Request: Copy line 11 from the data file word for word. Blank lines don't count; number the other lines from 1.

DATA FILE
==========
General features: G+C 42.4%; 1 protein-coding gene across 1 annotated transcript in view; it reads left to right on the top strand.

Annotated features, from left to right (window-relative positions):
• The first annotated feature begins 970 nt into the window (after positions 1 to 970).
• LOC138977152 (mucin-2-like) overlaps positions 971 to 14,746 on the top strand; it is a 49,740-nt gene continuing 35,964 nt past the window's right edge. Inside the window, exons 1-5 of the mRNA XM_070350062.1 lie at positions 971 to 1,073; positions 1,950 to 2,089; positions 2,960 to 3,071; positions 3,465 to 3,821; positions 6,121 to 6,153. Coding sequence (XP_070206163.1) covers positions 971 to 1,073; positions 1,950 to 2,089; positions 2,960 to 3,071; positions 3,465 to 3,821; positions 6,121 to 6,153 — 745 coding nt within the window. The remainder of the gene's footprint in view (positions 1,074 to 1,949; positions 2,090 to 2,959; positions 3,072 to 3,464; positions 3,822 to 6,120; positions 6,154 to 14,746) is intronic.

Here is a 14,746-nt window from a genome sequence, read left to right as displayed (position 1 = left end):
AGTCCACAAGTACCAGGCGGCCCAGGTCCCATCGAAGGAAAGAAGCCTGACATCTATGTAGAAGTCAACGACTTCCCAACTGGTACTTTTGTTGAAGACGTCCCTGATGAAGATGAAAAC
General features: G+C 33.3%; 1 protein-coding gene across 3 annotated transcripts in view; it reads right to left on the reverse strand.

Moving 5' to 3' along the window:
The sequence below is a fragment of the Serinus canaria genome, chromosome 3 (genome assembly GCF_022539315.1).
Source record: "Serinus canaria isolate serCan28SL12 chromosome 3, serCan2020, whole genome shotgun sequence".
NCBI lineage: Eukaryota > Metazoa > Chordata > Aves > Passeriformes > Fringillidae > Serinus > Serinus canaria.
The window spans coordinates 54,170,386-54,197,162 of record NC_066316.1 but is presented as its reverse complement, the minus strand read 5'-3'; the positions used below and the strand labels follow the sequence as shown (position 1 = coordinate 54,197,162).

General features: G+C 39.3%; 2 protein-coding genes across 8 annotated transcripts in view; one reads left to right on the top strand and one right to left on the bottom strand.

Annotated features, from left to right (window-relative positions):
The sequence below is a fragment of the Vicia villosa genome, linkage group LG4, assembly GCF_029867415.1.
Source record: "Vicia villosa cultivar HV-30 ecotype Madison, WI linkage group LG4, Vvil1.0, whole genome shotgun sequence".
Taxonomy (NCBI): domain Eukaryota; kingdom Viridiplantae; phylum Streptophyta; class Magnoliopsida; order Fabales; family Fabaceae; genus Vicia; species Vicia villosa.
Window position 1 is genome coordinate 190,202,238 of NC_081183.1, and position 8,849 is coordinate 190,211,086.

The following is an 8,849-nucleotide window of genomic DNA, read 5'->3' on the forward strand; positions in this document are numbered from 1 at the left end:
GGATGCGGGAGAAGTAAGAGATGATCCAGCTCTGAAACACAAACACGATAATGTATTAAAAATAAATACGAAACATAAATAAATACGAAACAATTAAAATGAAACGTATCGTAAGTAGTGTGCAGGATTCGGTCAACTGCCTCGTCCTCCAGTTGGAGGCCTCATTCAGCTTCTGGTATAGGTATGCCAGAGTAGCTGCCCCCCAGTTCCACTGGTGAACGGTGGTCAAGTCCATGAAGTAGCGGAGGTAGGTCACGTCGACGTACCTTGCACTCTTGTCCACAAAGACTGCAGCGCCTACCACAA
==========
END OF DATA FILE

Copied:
NCBI lineage: Eukaryota > Metazoa > Chordata > Aves > Passeriformes > Fringillidae > Serinus > Serinus canaria.